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Fort Hall - Trading on the Snake River

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Fort Hall trading post, in 1849, courtesy National Archives

 

 

The Fort Hall fur trading post was particularly noteworthy in the history of the fur trade, transportation-communications, and overland emigration. Its significance in these fields is discussed in detail in the appropriate volumes of this series. The fur trading post, however, also had associations with military-Indian affairs.

The post was founded by Nathaniel J. Wyeth, an opportunistic New England businessman who dreamed of exploiting the natural resources of the Oregon country. After an exploratory expedition in 1832-33, he returned the next year. Near the confluence of the Snake and Portneuf Rivers in southeastern Idaho, he built Fort Hall, a stockade of cottonwood logs with two blockhouses. But he found he could not compete with the powerful Hudson's Bay Company, which the same year built a rival post, Old Fort Boise (Snake Fort), Idaho, 260 miles to the west at the confluence of the Boise and Snake Rivers.

Around 1837 the Hudson's Bay Company purchased Fort Hall from Wyeth, reconstructed it with adobe, and enlarged it considerably. It became a center of the Rocky Mountain fur trade and was such a lucrative enterprise that the Hudson's Bay Company maintained it until approximately 1856, or a decade after the United States acquired full rights to the Oregon country from Great Britain. The post served an acculturative role among the intermountain tribes similar to that of Fort Union Trading Post, North Dakota, Fort Laramie, Wyoming, and Bent's Old Fort, Colorado among the Plains Indians.

Occupying a prime location only 50 miles northeast of the point where the Oregon-California Trail forked to Oregon and California, Fort Hall in 1842-43 became a major way station and supply point for emigrants and travelers. Dr. Marcus Whitman, Reverend Henry H. Spalding, and Father Pierre Jean De Smet stopped there at various times. So did the explorer John C. Fremont in 1843, while probing the Far West. He recommended establishment of a permanent military post at the spot to supply emigrants and protect them from the Indians. The Army never acted on his proposal, but troops later frequently camped at the fur post site or its vicinity.

 

In 1849 the Loring Expedition of Mounted Riflemen from Fort Leavenworth, Kansas, establishing posts along the Oregon Trail, founded Cantonment Loring, often incorrectly known as Fort Hall, about three  miles up the Snake River from the fur trading post. Loring left two companies to erect a permanent post and proceeded to Fort Vancouver, Washington. A shortage of forage and provisions, however, caused the abandonment of the cantonment the next May.

 

 

 

A decline in trade and increasing Indian hostilities led the Hudson's Bay Company to discontinue operations at Fort Hall sometime around 1856. For a few years itinerant traders sometimes lived in the crumbling buildings. In 1859-60 and 1863 Regulars and Oregon Volunteers camped there while patrolling the trail. A flood in the latter year destroyed much of the fort. During the 1860's and 1870's overland stage and mail lines used the site, a key road junction, as a base. So, too, did freighters hauling supplies to mining camps in Oregon, Washington, Idaho, and Montana.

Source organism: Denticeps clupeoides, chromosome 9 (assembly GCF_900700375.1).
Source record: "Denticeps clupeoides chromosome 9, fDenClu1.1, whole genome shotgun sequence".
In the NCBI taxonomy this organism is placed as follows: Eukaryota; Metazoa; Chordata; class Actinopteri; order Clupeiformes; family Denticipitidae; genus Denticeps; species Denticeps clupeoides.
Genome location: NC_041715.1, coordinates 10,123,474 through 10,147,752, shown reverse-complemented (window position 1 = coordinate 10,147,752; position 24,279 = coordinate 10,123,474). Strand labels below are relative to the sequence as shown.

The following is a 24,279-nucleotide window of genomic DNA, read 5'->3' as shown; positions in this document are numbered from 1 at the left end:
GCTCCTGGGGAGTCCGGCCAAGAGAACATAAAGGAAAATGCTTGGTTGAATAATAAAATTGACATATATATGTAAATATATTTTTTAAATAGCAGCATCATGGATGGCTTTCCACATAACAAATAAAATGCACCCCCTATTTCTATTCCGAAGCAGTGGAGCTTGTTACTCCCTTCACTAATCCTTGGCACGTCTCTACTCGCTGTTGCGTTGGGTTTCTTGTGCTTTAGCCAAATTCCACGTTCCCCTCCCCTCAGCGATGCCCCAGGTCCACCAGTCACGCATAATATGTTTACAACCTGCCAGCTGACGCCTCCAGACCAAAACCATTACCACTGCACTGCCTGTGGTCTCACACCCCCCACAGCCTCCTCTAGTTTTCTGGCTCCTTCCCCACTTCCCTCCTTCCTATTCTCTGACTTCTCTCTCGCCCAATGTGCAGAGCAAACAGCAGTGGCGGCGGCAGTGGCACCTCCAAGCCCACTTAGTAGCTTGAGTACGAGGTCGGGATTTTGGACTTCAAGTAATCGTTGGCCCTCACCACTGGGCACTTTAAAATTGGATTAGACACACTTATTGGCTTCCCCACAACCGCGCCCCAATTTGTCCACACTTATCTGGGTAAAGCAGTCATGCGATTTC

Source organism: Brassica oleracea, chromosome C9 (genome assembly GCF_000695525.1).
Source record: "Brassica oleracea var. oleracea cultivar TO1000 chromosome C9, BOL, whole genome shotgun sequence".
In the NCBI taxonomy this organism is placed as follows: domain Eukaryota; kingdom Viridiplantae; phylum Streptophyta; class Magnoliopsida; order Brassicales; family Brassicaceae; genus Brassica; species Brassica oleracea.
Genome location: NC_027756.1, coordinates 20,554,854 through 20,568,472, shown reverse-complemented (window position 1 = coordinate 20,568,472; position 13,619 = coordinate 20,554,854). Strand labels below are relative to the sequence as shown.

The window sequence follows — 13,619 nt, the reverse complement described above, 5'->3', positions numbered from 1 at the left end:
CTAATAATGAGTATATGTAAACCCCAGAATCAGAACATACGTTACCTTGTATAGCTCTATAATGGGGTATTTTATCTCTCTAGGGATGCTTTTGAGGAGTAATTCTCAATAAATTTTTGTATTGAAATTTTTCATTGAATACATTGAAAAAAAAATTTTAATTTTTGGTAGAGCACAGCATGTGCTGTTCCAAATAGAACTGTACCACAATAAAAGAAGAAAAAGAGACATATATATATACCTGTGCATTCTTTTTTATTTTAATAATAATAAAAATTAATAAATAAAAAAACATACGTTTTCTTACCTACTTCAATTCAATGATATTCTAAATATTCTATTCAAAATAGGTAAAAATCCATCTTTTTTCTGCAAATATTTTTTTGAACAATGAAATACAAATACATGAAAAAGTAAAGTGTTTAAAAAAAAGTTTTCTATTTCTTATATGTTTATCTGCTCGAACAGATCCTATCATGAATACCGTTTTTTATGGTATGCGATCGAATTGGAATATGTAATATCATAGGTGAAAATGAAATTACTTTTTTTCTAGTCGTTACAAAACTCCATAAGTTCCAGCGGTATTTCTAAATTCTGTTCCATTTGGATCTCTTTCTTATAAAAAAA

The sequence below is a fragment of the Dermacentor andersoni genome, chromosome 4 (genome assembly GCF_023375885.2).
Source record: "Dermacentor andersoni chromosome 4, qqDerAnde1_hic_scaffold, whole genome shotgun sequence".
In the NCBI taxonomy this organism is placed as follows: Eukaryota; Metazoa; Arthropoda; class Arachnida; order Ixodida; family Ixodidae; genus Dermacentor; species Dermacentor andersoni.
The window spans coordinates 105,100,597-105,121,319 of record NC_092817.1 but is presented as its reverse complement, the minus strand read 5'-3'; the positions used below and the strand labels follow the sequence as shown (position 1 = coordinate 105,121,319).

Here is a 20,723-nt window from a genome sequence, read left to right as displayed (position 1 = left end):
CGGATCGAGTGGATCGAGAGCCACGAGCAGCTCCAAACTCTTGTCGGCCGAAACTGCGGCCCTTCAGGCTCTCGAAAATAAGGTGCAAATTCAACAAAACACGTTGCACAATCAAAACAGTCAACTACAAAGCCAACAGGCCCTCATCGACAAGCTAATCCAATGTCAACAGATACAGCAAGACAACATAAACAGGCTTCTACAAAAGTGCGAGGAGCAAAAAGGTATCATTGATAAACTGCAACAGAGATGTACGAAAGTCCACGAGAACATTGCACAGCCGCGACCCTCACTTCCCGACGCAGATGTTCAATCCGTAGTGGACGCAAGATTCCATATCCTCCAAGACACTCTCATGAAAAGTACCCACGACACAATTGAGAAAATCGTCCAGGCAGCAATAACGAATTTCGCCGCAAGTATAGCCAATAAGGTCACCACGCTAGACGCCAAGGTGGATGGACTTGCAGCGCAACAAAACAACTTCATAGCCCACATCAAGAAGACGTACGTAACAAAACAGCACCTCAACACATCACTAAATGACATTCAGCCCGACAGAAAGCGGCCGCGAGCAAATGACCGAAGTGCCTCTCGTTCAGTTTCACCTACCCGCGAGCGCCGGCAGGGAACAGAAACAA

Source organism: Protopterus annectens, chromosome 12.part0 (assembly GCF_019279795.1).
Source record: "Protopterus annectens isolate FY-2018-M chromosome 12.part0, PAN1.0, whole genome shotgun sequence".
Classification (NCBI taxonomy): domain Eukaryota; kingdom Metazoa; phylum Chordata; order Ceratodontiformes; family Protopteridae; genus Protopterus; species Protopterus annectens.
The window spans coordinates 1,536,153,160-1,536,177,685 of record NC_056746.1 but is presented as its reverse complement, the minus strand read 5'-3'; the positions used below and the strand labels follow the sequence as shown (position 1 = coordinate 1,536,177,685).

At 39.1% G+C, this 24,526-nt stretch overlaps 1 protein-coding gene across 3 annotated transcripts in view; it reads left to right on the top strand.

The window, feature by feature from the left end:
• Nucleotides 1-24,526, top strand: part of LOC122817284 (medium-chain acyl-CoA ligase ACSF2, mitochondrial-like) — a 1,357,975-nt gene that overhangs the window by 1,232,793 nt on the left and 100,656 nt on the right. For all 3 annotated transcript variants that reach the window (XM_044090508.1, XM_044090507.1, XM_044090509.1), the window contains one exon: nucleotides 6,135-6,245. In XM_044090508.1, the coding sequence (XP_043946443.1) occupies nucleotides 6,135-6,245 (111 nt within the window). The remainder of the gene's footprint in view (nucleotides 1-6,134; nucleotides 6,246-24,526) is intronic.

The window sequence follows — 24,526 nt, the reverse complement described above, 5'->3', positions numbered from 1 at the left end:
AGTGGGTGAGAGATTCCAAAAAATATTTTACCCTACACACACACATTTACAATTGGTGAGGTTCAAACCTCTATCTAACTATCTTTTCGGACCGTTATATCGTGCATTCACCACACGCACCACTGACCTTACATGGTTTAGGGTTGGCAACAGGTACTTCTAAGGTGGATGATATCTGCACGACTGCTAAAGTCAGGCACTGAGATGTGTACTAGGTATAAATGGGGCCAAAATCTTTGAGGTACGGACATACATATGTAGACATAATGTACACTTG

In 1865-66, slightly to the north of the Fort Hall site, Oregon Volunteers protecting the Oregon Trail maintained temporary Camp Lander. For materials, they may have utilized log and adobe scraps from the old fort. Federal troops returned to the area in 1870, but they established a new post, also named Fort Hall, 25 miles to the northeast.

The fur post site is on the Fort Hall Indian Reservation. A small monument stands about 50 yards from the edge of American Falls Reservoir. The only surface remains are low earth mounds outlining the fort's walls. Except for the waters of the reservoir, the natural scene is relatively unchanged. The sites of the nearby posts of Cantonment Loring and Camp Lander, often confused with Fort Hall, have not been ascertained.

The old fort site is located in Bannock County, Idaho, just off an unimproved road, about 11 miles west of the town of Fort Hall.

Though there are no remains at the original site of Fort Hall, a replica fort was built in Pocatello, Idaho in the 1960's. The Fort Hall Replica is a reproduction of the original Hudson's Bay Fort, based on plans obtained from the Hudson's Bay Company and extensive research based on early descriptions of the Fort from persons who lived at or visited Fort Hall.

 

Contact Information:

                                    
3002 Alvord Loop                                  
Pocatello, Idaho 83201  

208-234-1795

 

Compiled and edited by Kathy Weiser/Legends of America, updated April, 2015.

 

 

Primary Source: National Park Service

 

Fort Hall, Idaho

Fort Hall today, courtesy Fort Hall Replica

 

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